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1.I am trying to prove that $L^{n}$, the $n$-$th$ product of closed long ray is normal, so that I can apply Tietze extension theorem to its closed subset and prove something else. I think I am able to prove this (if it is true) for $n\leq3$ in a very elementary and ugly method, but I cannot convince myself about generalizing this in a staightforward way to higher dimensions. Could anyone offer me hint?

2.Possibly related to 1: I found this 1963 paper. At the beginning the author says whether the pruduct of a normal space $X$ and unit interval $I$ must be normal was then an open question. Is it still open now? Is there some condition which ensures the normality of $X\times I$?

Briefly explain my idea for $n=2$: I like to use the following equivalent criterion for normality: for any closed $E$ contained in open $U$, there exists open $V$ such that $E\subset V\subset\overline{V}\subset U$. It can be proved that if $F\subset U\subset L$ where $U$ is open and $F$ is closed unbounded (closed in topology sense and unbounded in order sense) then $U$ is "big", namely $[x,+\infty)\subset U$ for some $x\in L$. The proof is via Fodor's lemma and the property of $L$ near limit ordinals. Similarly if $F\subset U\subset L^{2}$ where $U$ is open and $F$ is closed unbounded in both directions, then $[x,+\infty)^{2}\subset U$ for some $x$. Deleting $(x,+\infty)^{2}$ from $L^{2}$ we obtain something homeomorphic to gluing two $L\times I$, and we would be almost done if $L\times I$ is normal, which I believe I am able to prove by similar augument. The case when $F$ is unbounded only in one direction can be reduced to $L\times I$.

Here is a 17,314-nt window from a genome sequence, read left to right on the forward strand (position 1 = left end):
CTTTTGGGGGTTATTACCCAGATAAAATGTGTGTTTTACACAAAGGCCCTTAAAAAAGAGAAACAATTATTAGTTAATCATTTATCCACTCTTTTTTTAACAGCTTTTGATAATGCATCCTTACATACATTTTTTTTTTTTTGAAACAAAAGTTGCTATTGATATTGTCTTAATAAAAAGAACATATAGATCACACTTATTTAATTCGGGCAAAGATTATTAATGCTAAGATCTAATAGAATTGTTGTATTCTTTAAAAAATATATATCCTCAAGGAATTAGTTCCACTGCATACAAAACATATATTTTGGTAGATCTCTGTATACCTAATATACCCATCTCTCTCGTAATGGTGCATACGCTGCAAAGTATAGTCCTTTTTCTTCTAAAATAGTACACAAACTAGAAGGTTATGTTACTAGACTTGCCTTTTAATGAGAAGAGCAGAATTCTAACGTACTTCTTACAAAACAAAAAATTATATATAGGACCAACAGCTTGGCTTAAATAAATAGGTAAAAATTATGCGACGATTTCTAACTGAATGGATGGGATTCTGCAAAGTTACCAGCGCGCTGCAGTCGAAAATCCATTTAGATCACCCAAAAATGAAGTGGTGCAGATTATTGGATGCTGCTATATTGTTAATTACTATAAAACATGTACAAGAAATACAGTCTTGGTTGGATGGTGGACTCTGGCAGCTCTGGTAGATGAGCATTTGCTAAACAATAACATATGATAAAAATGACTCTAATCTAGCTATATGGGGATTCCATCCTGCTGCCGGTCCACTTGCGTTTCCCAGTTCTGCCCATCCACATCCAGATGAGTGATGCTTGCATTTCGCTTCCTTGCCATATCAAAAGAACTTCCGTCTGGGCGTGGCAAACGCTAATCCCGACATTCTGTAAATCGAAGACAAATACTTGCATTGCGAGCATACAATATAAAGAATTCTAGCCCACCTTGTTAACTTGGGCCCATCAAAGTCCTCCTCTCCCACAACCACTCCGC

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    $\begingroup$ $X \times I$ is in general not normal (unfortunately I couldn't find a reference). In fact, the class of spaces such that $X \times I$ is normal even has an own name (binormal spaces). $\endgroup$ – Paul Frost Apr 12 at 14:05
  • $\begingroup$ @PaulFrost According to this, it looks like it's unsolved. $\endgroup$ – YuiTo Cheng Apr 12 at 14:24
  • $\begingroup$ @YuiToCheng But according to wikipedia there are counterexamples under ZFC......Although they were constructed quite late and weird even compared to L, so I guess at least I am trying to prove something true. $\endgroup$ – 1830rbc03 Apr 12 at 14:53
  • $\begingroup$ @1830rbc03 You are right...Willard's General Topology is a bit outdated. $\endgroup$ – YuiTo Cheng Apr 12 at 14:56
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    $\begingroup$ A normal space $X$ such that $X \times I$ is not normal is called a Dowker space. Such spaces exist in ZFC (ME Rudin). $X \times I$ is normal iff $X$ is normal and countably paracompact (Dowker theorem). $L$ is countably paracompact ( being ordered) and so $L \times I$ is normal. $\endgroup$ – Henno Brandsma Apr 12 at 16:13
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$X \times I$ is normal iff $X$ is normal and countably paracompact (every countable open cover has a locally finite refinement). This is due to Dowker (On countably paracompact spaces, Canad. J. Math. 3 (1951) 219-224 ), see Engelking General Topology, Theorem 5.2.8 for an accessible modern reference.

A normal non-countably paracompact space $X$ (so that $X \times I$ is not normal) exists in ZFC, as shown by M.E. Rudin in 1971 (so that problem was open for about 20 years).

But ordered spaces are countably paracompact so $L \times I$ is certainly normal.

It is also well-known that $\omega_1^n$ is normal (and pseudocompact) so I think (but I have a PhD thesis by van Dalen that has a lot of results on this problem that I could look into to) that $L^n$ will probably also be normal.

If we add the compactifying point to $L$, so we get $L^+$ (as its sometimes called) though, we can see that $L \times L^+$ is not normal, so it's subtle. This has the same reason that $\omega_1 \times (\omega_1 +1)$ is not normal: $\omega_1$ (and $L$) is not paracompact, and $\omega_1 +1 = \beta \omega_1$ and $L^+=\beta L$ (the Cech-Stone compactification).

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